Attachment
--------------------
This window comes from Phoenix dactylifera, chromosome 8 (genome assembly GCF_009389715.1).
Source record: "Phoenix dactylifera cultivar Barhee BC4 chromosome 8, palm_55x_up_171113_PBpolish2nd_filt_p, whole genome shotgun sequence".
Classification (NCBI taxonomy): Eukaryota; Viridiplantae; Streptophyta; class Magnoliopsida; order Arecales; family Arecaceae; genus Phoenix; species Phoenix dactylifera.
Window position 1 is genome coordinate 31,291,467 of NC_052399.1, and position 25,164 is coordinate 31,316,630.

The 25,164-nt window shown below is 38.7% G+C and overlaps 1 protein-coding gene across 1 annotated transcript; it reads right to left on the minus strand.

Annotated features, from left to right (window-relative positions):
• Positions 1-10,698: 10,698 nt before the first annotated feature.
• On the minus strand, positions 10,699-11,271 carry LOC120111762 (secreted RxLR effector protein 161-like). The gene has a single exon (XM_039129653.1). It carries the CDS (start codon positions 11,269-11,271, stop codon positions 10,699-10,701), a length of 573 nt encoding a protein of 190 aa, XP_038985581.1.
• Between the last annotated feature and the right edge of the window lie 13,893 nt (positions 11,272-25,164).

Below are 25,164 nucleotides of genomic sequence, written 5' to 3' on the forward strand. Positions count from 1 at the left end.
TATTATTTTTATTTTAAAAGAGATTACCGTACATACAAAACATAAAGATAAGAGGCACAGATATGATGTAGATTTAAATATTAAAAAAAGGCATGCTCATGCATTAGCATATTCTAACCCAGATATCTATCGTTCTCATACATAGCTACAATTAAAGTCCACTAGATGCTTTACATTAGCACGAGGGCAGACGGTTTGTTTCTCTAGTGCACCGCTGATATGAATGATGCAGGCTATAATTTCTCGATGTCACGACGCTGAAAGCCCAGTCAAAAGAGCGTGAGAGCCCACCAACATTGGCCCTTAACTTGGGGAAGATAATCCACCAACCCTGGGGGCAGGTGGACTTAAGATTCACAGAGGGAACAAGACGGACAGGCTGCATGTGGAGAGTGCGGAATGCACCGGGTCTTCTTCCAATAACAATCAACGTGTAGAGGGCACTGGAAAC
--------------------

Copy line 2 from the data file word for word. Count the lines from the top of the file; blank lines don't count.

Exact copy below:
Source record: "Phoenix dactylifera cultivar Barhee BC4 chromosome 8, palm_55x_up_171113_PBpolish2nd_filt_p, whole genome shotgun sequence".